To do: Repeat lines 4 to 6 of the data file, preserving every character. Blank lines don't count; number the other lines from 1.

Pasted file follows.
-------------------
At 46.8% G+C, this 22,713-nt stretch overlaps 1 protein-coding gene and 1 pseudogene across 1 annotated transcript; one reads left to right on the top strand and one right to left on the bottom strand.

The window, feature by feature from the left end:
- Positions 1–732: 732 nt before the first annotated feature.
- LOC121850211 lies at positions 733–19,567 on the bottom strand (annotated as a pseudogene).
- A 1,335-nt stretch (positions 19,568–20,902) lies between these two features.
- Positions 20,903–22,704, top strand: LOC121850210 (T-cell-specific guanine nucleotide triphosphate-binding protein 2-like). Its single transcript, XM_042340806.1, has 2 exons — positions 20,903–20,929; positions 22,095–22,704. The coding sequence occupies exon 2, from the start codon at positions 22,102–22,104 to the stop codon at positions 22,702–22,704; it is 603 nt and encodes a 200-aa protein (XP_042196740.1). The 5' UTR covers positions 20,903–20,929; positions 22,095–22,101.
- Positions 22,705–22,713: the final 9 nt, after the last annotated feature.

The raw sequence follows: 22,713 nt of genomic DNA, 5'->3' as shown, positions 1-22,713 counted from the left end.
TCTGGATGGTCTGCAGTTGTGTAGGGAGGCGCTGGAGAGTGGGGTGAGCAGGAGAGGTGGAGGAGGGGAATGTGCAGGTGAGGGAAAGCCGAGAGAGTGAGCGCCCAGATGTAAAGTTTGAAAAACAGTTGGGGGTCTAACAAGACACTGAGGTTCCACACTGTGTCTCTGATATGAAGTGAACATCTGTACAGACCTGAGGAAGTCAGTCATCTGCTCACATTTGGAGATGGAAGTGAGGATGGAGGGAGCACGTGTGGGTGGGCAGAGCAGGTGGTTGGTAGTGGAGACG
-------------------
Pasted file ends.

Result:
- LOC121850211 lies at positions 733–19,567 on the bottom strand (annotated as a pseudogene).
- A 1,335-nt stretch (positions 19,568–20,902) lies between these two features.
- Positions 20,903–22,704, top strand: LOC121850210 (T-cell-specific guanine nucleotide triphosphate-binding protein 2-like). Its single transcript, XM_042340806.1, has 2 exons — positions 20,903–20,929; positions 22,095–22,704. The coding sequence occupies exon 2, from the start codon at positions 22,102–22,104 to the stop codon at positions 22,702–22,704; it is 603 nt and encodes a 200-aa protein (XP_042196740.1). The 5' UTR covers positions 20,903–20,929; positions 22,095–22,101.